Statement by TAG-VE at the January 3 Conference on the COVID-19 Situation in China


The Technical Advisory Group on Viral Evolution (TAG-VE) meets regularly to review the latest scientific evidence on circulating SARS-CoV-2 variants and whether changes in public health strategy are justified. Advise WHO on TAG-VE He met on January 3, 2023 to discuss her COVID-19 situation in mainland China.

During the conference, scientists from the China CDC presented genomic data from imported and domestically acquired cases of SARS-CoV-2 infection. For local infections, the data presented are based on over 2000 genomes collected and sequenced from 1 December 2022. Together, BA.5.2 and BF.7 accounted for 97.5% of all local infections by genome sequencing. Several other known Omicron substrains were also detected, albeit in lower proportions. These variants are known and prevalent in other countries, and no new variants have been reported by the Chinese CDC at this time.

As of January 3, 773 sequences from mainland China have been submitted to the GISAID EpiCoV database, with the majority (564 sequences) collected since December 1, 2022. This information is not provided. Of locally acquired cases, 95% belong to the BA.5.2 or BF.7 lineage. This is consistent with the genomes of travelers from China that other countries have submitted to his GISAID EpiCoV database. No new variants or mutations of known significance have been documented in the published sequence data.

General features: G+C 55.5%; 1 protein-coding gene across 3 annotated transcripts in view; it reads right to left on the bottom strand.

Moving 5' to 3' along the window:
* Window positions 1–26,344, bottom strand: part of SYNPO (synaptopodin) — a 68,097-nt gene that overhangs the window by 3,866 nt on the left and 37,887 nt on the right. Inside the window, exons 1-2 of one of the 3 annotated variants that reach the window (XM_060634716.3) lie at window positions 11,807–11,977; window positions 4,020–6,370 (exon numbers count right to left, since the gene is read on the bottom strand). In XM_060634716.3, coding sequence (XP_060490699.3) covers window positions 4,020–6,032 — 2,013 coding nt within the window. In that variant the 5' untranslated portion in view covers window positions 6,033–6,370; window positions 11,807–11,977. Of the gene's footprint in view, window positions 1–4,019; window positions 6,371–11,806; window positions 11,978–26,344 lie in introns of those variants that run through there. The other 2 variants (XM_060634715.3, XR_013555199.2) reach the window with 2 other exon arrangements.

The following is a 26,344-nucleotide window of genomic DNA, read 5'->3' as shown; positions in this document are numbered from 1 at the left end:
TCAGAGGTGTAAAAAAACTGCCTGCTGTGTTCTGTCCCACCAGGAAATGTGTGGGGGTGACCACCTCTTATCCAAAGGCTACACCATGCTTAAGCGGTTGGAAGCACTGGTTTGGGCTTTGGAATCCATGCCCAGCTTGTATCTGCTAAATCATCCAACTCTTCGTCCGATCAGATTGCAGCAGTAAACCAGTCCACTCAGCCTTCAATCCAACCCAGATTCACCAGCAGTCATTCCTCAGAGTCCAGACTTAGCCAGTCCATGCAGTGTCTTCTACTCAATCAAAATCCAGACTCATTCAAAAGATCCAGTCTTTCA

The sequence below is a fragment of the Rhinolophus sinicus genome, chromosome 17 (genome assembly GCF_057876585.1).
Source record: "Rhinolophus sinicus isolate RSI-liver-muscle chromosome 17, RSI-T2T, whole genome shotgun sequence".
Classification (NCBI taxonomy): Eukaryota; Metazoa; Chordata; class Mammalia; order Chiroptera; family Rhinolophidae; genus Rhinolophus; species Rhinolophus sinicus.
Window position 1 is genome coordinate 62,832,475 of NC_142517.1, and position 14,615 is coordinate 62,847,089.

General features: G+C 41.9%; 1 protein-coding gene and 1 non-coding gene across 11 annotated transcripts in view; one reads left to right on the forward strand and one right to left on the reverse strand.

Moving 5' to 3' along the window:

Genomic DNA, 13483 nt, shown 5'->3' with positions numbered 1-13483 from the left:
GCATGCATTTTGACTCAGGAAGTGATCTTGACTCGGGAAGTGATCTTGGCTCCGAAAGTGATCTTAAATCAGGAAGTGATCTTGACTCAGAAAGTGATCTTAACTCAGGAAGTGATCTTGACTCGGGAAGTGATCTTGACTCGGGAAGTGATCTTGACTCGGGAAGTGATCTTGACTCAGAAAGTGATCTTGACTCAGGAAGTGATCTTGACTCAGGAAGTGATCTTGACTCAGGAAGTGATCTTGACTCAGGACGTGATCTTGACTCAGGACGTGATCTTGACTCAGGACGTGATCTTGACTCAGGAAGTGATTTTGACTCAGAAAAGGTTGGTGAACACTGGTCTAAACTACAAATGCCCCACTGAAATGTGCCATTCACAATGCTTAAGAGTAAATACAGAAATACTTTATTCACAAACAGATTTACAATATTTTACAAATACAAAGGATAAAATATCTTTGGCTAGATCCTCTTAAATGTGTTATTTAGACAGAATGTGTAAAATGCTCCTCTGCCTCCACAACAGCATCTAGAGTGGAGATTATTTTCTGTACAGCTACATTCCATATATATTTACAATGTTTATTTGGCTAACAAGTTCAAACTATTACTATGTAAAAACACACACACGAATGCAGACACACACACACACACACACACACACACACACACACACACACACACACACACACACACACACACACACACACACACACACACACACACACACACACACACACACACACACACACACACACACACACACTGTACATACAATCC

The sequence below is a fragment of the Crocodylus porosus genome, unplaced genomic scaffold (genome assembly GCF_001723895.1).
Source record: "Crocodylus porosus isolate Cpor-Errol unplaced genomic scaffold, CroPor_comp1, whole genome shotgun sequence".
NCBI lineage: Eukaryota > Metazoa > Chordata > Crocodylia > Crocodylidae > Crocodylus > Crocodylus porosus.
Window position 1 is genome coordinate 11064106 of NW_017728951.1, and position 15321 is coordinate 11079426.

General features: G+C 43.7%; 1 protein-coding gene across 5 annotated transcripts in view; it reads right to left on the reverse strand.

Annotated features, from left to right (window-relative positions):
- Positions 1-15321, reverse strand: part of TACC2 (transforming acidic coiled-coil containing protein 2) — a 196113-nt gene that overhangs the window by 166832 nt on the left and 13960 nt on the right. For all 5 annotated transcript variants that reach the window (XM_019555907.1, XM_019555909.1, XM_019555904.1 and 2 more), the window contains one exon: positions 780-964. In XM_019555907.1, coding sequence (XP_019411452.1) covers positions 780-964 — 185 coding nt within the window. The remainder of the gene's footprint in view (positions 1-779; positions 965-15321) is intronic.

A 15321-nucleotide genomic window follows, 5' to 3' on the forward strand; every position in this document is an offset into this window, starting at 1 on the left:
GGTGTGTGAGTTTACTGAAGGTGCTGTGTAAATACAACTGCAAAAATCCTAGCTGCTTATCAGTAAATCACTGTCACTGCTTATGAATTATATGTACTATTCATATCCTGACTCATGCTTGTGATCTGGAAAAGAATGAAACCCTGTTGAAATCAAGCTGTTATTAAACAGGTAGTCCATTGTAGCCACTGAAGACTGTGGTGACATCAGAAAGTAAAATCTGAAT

TAG-VE acknowledges the information shared so far and acknowledges the critical need for additional analysis and sharing of sequence data to understand the evolution of SARS-CoV-2 and the emergence of associated mutations or variants. and repeat importance. This should be done regardless of whether the sequence has her Pango lineage assigned. This is best achieved by rapid and regular storage of data in publicly accessible databases. Maintaining a high level of representative genomic surveillance in China and throughout the world, annotating genomic sequences with relevant clinical and epidemiological metadata, and rapidly sharing such data is a timely global risk. evaluation pillar.

WHO continues to closely monitor the situation in the People’s Republic of China and globally and urges all countries to remain vigilant, monitor and report sequences, and conduct independent comparative analyzes of different omicron substrains. The severity of the illness they cause. At this time, TAG-VE is also assessing the rapidly increasing proportion of XBB.1.5 in the United States and other countries. The updated risk assessment for XBB.1.5 goes beyond its predecessor. statement,in progress.

TAG-VE meets regularly to discuss the transmissibility, clinical severity, and continue to evaluate available data on the potential for immune escape.

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